Pillars of Eternity is a sprawling, wordy, isometric RPG. It’s also a long love letter to a very specific time and a very specific type of game. You might have played some of them. They all have silly names that we perhaps forget are silly because they are uttered and written down so often; names like Baldur’s Gate, Planescape: Torment and Icewind Dale. Collectively, they’re the Infinity Engine games, sharing the same engine and well-worn Dungeons & Dragons rules.
Like a love letter, Pillars is a wee bit purple at times, but also eager and sincere. It’s a game that 77,000 people asked for with their wallets through Kickstarter, and the sort of adventure that a lot more people have been wishing could exist. It’s not really from this time, yet here it is, anyway. But it’s more than just nostalgia fodder; more than just something that feeds on the popularity of the games that came before it. It’s progress.
“You must gather your party before venturing forth.”
The first time I heard that phrase was in 1999, a month after Baldur’s Gate came out. I was 13. It’s strange how such an innocuous phrase can have meaning and memories piled onto it. It just means that you have to wait for your whole party to get together before you can transition to a new area. That’s it. It means more to me, though.
These games are so much more than one character’s journey – they’re about parties, travelling, fighting and even falling in love. D&D and tabletop roleplaying are games to be played with friends, where companionship and adventure go hand in hand. That one line, often repeated, seems to me to capture that.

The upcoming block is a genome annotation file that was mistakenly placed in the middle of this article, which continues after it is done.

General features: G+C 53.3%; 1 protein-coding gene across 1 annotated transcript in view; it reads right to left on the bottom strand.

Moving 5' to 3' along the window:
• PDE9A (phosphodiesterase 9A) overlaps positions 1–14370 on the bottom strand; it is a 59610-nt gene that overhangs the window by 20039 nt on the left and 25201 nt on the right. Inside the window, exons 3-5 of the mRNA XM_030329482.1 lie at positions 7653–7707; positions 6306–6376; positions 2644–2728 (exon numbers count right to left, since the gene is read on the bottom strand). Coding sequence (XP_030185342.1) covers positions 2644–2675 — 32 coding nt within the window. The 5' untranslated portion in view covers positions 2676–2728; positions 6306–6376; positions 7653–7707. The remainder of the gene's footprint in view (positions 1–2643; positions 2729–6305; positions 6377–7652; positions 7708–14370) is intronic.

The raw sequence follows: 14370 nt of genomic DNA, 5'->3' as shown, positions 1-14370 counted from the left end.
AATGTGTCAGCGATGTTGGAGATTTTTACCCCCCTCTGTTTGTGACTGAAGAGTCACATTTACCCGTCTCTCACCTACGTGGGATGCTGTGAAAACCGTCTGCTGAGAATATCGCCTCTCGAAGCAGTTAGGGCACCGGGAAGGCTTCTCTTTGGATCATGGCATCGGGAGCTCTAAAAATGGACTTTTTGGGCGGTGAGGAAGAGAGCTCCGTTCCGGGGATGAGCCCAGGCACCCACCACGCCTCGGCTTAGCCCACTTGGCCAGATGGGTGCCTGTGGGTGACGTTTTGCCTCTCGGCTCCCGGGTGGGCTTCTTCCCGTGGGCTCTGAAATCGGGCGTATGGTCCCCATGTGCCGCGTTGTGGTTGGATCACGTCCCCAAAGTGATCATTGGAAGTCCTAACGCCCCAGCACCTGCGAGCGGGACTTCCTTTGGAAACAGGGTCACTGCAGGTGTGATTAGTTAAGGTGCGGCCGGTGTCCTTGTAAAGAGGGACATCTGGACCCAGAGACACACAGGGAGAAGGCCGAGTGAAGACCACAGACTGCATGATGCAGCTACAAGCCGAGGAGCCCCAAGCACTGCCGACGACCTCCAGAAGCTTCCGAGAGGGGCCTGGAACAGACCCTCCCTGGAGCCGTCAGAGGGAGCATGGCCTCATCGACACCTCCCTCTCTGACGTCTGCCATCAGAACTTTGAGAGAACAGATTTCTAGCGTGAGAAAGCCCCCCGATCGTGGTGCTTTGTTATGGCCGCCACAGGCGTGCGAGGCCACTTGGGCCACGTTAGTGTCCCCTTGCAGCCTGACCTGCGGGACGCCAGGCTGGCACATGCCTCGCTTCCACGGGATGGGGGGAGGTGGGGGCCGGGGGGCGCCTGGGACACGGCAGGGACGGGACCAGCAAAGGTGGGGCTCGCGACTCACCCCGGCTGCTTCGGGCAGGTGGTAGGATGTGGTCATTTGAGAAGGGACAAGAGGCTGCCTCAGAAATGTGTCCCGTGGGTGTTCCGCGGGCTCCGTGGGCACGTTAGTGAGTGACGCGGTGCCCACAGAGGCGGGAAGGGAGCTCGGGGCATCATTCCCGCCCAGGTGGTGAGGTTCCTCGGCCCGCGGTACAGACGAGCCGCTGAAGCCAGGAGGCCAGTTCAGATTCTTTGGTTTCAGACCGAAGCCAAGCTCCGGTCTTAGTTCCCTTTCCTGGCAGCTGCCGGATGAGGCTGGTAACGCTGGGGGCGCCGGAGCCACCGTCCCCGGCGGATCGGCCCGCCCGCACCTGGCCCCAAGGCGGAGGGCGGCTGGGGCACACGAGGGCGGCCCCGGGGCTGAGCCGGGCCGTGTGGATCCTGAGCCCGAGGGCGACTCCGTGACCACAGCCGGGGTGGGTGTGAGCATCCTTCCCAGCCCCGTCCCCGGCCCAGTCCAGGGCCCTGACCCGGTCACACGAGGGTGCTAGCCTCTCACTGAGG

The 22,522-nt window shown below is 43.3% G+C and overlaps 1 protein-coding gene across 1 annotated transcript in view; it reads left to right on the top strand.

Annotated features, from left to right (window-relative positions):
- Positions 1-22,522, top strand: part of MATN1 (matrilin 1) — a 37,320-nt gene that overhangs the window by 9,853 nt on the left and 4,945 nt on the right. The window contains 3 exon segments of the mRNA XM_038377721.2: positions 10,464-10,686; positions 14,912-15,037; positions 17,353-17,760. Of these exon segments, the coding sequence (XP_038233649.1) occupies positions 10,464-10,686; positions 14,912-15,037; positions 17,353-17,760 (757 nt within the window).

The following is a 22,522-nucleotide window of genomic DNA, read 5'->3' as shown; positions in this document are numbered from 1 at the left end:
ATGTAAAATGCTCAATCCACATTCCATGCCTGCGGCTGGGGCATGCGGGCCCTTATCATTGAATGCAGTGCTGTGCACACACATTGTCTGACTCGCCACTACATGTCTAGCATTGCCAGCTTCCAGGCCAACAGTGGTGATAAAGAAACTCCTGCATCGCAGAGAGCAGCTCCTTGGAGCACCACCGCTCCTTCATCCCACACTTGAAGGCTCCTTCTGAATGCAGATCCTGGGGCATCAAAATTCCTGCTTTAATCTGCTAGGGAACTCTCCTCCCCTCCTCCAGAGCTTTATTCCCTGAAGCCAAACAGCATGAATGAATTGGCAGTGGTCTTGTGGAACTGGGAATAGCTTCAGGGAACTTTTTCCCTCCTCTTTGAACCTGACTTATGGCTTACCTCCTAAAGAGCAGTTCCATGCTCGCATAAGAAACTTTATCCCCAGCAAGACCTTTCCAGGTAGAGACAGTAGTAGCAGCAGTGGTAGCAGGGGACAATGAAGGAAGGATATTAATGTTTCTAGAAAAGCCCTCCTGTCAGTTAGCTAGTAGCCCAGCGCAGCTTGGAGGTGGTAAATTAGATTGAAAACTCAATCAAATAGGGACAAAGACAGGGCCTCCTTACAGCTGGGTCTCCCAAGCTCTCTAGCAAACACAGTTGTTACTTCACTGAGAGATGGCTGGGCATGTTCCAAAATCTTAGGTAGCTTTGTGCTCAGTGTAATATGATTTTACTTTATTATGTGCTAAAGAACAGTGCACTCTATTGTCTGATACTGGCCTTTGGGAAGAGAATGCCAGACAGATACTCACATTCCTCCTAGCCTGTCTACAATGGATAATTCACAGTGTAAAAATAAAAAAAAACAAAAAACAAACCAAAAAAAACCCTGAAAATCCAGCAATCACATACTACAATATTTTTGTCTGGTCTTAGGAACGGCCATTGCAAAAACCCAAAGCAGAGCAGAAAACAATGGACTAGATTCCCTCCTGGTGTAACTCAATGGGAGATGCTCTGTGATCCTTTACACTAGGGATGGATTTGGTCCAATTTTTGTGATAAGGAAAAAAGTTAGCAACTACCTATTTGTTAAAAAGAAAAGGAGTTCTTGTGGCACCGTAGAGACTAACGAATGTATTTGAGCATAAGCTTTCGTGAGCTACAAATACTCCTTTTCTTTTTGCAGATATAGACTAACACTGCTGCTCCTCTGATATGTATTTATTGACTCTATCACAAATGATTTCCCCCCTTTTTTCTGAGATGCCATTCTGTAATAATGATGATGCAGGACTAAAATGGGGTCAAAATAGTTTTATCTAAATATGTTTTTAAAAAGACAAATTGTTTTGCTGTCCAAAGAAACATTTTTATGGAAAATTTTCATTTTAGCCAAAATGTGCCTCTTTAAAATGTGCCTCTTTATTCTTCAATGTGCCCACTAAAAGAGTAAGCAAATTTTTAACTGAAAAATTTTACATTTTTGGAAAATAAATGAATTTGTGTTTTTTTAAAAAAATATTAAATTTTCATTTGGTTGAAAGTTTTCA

“You must gather your party before venturing forth.” I heard it again. That’s when Pillars’ claws sunk into my flesh. It might not rely on nostalgia, but that doesn’t mean Obsidian hasn’t made it extremely familiar. But everything’s just a little bit different. You’ll recognise a lot, but there are surprises and novelties and moments where you’ll go, “Oh crap, why wasn’t it like this in 1998?”
The improvements that Pillars heaps onto the tried and tested formula that dominated the genre in the late ‘90s and early ‘00s are many, though they are made with a gentle touch. It starts right at the beginning, in character creation.
Your typical fantasy races, your Dwarves, your Elves, they are all there, in the world of Eora, but they are joined by people mutated by the gods, with elemental and magical properties and strange protrusions jutting out of their skulls; colourful giants that sail the oceans as pirates, mercenaries and explorers; and furry, halfling-like folk who are sometimes feral, sometimes “civilised”. The familiar sits beside the alien, Tolkien and Gygax mixing with creatures spawned from the minds of Obsidian. And when you build these characters, you’re not just putting them together from a list of races and stats – you’re choosing their backgrounds and exactly where in the world they hail from, too. There are strange places and distant lands that you’ll learn more about as you play.
Those races that you will recognise have been dragged out of their generic fantasy lives and thrust into new ones. That a character is an Elf is often about as relevant as their hair colour is. Gone is the traditional fantasy segregation that forces Elves into woods and Dwarves into mountains. An Elf might be a member of the old Imperial nobility while a Dwarf could be a member of a tribe of arctic hunters that include members from several races.
This subversion of expectations extends beyond the races, to the stats, which include mainstays like constitution and dexterity but other abilities like will – your mental fortitude – and resolve. Might, at first, seems a lot like the strength stat that one encounters in just about every fantasy RPG, but in Pillars, it’s something entirely different. It translates into damage, regardless of how a character causes damage. A damage dealing mage needs it as much as a fighter with a greatsword.